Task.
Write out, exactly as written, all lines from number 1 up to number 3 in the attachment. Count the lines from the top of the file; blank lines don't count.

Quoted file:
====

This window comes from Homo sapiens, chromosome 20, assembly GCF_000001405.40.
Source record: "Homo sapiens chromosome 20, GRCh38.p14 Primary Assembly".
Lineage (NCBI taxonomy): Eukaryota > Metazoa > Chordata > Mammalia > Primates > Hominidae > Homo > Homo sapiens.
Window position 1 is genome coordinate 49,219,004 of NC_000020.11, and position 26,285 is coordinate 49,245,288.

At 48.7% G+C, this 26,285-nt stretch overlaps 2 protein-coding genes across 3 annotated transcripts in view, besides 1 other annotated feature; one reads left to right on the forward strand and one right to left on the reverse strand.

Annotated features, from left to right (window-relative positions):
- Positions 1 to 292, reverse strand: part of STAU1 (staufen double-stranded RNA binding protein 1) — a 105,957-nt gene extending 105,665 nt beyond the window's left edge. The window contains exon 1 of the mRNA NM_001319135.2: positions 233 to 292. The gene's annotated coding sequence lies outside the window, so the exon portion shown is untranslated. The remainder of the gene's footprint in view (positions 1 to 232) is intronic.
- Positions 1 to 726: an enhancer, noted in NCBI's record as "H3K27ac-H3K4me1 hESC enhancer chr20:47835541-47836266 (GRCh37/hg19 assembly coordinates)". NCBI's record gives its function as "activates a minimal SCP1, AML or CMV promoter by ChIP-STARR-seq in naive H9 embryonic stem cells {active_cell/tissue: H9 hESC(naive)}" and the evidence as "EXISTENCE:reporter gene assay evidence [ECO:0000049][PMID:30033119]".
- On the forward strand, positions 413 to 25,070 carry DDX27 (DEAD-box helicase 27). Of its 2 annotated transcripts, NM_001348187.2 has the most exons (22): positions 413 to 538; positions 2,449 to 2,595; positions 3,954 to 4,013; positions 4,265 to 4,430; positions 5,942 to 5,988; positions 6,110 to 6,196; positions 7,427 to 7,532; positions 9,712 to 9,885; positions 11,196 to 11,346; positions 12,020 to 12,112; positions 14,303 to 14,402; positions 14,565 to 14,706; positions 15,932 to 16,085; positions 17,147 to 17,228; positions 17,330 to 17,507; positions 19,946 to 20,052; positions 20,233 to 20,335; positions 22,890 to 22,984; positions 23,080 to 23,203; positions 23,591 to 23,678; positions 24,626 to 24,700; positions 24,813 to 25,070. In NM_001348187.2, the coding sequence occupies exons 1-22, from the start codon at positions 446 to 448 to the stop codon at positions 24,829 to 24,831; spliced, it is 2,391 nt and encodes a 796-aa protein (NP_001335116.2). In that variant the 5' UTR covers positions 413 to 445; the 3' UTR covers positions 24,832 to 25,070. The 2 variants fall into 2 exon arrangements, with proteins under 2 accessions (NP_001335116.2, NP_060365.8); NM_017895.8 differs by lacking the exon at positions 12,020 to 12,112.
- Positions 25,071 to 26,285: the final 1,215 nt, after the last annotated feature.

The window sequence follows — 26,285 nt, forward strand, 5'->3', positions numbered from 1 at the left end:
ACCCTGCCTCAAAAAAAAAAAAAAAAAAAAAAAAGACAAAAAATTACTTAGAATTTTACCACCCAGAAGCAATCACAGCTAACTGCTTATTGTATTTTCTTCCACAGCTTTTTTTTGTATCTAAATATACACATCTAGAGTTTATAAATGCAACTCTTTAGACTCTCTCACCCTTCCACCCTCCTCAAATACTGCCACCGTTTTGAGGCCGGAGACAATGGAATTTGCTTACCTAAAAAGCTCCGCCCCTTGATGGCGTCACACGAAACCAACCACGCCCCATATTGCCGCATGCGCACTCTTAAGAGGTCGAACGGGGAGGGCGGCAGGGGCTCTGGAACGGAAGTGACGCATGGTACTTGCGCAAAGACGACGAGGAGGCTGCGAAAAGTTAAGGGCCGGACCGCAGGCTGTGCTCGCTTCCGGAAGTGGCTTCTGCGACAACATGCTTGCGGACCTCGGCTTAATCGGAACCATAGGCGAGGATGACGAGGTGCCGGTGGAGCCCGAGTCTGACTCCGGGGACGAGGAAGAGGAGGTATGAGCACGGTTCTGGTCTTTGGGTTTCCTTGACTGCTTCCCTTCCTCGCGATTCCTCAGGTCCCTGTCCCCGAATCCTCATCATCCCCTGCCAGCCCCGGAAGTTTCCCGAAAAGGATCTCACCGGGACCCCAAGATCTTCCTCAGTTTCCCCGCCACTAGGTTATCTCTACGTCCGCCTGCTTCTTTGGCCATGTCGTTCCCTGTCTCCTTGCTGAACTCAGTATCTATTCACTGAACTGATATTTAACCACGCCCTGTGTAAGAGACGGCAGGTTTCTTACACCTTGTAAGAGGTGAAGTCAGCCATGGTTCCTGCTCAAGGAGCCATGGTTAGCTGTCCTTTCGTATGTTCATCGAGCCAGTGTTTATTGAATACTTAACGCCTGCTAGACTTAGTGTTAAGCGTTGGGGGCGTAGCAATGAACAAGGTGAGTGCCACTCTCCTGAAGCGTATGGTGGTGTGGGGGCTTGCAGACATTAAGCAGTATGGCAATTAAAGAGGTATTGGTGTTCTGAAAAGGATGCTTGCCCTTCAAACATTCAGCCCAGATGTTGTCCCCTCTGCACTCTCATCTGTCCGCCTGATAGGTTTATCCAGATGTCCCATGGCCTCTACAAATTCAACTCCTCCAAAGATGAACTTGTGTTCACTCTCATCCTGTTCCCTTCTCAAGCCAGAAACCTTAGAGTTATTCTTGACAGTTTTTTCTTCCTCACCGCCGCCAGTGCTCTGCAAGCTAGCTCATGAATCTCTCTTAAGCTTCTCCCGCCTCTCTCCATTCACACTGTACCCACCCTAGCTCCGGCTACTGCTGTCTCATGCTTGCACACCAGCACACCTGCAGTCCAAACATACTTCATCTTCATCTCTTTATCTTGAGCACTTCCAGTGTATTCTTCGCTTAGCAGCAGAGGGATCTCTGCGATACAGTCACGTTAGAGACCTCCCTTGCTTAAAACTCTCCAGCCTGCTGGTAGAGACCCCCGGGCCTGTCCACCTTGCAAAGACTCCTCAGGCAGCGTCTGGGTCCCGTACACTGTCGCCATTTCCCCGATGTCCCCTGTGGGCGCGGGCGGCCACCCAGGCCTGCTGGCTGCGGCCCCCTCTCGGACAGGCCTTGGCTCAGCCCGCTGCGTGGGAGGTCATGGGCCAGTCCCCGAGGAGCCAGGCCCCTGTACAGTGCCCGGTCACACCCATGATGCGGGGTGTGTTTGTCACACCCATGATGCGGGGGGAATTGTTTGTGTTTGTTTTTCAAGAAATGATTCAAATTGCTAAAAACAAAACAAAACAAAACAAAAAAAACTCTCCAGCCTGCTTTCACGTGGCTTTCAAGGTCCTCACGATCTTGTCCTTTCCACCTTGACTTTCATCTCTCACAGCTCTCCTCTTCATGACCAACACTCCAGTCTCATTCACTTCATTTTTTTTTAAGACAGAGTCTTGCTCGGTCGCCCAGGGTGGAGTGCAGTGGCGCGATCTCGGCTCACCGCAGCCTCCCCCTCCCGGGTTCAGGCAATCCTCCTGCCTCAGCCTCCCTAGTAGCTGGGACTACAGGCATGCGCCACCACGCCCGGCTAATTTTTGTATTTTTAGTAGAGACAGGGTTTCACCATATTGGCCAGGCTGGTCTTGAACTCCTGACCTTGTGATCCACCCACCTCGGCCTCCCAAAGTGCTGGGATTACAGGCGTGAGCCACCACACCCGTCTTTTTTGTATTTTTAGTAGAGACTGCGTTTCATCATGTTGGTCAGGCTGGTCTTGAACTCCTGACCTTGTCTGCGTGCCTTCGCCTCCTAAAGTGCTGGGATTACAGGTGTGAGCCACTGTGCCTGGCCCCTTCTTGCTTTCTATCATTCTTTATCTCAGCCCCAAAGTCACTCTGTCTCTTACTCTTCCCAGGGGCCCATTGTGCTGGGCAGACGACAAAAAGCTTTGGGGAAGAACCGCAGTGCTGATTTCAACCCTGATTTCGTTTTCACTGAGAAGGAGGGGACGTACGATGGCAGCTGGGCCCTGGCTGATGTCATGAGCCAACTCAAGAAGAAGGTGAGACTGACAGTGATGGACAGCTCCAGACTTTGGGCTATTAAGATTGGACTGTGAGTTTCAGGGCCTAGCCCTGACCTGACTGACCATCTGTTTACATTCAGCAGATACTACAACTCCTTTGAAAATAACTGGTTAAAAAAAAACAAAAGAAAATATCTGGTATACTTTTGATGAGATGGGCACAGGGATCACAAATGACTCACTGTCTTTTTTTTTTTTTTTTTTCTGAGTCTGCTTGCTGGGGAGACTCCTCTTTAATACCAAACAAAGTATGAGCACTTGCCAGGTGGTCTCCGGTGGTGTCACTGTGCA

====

This window comes from Homo sapiens, chromosome 20, assembly GCF_000001405.40.
Source record: "Homo sapiens chromosome 20, GRCh38.p14 Primary Assembly".
Lineage (NCBI taxonomy): Eukaryota > Metazoa > Chordata > Mammalia > Primates > Hominidae > Homo > Homo sapiens.